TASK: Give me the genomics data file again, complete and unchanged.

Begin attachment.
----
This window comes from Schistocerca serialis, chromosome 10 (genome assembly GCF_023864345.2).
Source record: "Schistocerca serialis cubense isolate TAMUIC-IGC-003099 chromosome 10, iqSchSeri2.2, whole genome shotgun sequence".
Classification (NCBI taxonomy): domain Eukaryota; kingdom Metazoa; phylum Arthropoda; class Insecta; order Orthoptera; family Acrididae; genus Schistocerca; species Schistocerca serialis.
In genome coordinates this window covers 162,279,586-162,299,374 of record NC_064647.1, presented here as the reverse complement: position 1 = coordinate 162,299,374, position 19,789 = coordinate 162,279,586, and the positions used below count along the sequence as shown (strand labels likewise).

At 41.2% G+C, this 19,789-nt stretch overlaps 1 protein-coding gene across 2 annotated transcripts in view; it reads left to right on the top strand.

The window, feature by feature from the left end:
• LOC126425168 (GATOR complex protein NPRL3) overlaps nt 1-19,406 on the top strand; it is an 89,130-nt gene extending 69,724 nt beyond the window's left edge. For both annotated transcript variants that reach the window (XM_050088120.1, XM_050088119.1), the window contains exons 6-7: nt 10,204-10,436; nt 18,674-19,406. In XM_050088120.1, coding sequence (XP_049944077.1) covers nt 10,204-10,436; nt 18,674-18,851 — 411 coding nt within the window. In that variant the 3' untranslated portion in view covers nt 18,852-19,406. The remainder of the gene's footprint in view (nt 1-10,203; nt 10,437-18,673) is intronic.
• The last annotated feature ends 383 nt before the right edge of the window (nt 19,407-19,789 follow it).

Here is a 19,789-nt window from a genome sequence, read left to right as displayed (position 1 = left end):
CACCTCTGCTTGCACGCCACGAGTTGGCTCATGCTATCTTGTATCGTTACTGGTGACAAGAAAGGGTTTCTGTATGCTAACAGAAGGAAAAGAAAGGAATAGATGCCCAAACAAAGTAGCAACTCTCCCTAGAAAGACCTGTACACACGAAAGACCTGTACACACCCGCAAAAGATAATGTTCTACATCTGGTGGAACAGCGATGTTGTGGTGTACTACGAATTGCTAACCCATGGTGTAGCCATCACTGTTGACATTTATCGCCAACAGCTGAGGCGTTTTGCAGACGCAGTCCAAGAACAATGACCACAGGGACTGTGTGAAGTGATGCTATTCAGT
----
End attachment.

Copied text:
This window comes from Schistocerca serialis, chromosome 10 (genome assembly GCF_023864345.2).
Source record: "Schistocerca serialis cubense isolate TAMUIC-IGC-003099 chromosome 10, iqSchSeri2.2, whole genome shotgun sequence".
Classification (NCBI taxonomy): domain Eukaryota; kingdom Metazoa; phylum Arthropoda; class Insecta; order Orthoptera; family Acrididae; genus Schistocerca; species Schistocerca serialis.
In genome coordinates this window covers 162,279,586-162,299,374 of record NC_064647.1, presented here as the reverse complement: position 1 = coordinate 162,299,374, position 19,789 = coordinate 162,279,586, and the positions used below count along the sequence as shown (strand labels likewise).

At 41.2% G+C, this 19,789-nt stretch overlaps 1 protein-coding gene across 2 annotated transcripts in view; it reads left to right on the top strand.

The window, feature by feature from the left end:
• LOC126425168 (GATOR complex protein NPRL3) overlaps nt 1-19,406 on the top strand; it is an 89,130-nt gene extending 69,724 nt beyond the window's left edge. For both annotated transcript variants that reach the window (XM_050088120.1, XM_050088119.1), the window contains exons 6-7: nt 10,204-10,436; nt 18,674-19,406. In XM_050088120.1, coding sequence (XP_049944077.1) covers nt 10,204-10,436; nt 18,674-18,851 — 411 coding nt within the window. In that variant the 3' untranslated portion in view covers nt 18,852-19,406. The remainder of the gene's footprint in view (nt 1-10,203; nt 10,437-18,673) is intronic.
• The last annotated feature ends 383 nt before the right edge of the window (nt 19,407-19,789 follow it).

Here is a 19,789-nt window from a genome sequence, read left to right as displayed (position 1 = left end):
CACCTCTGCTTGCACGCCACGAGTTGGCTCATGCTATCTTGTATCGTTACTGGTGACAAGAAAGGGTTTCTGTATGCTAACAGAAGGAAAAGAAAGGAATAGATGCCCAAACAAAGTAGCAACTCTCCCTAGAAAGACCTGTACACACGAAAGACCTGTACACACCCGCAAAAGATAATGTTCTACATCTGGTGGAACAGCGATGTTGTGGTGTACTACGAATTGCTAACCCATGGTGTAGCCATCACTGTTGACATTTATCGCCAACAGCTGAGGCGTTTTGCAGACGCAGTCCAAGAACAATGACCACAGGGACTGTGTGAAGTGATGCTATTCAGT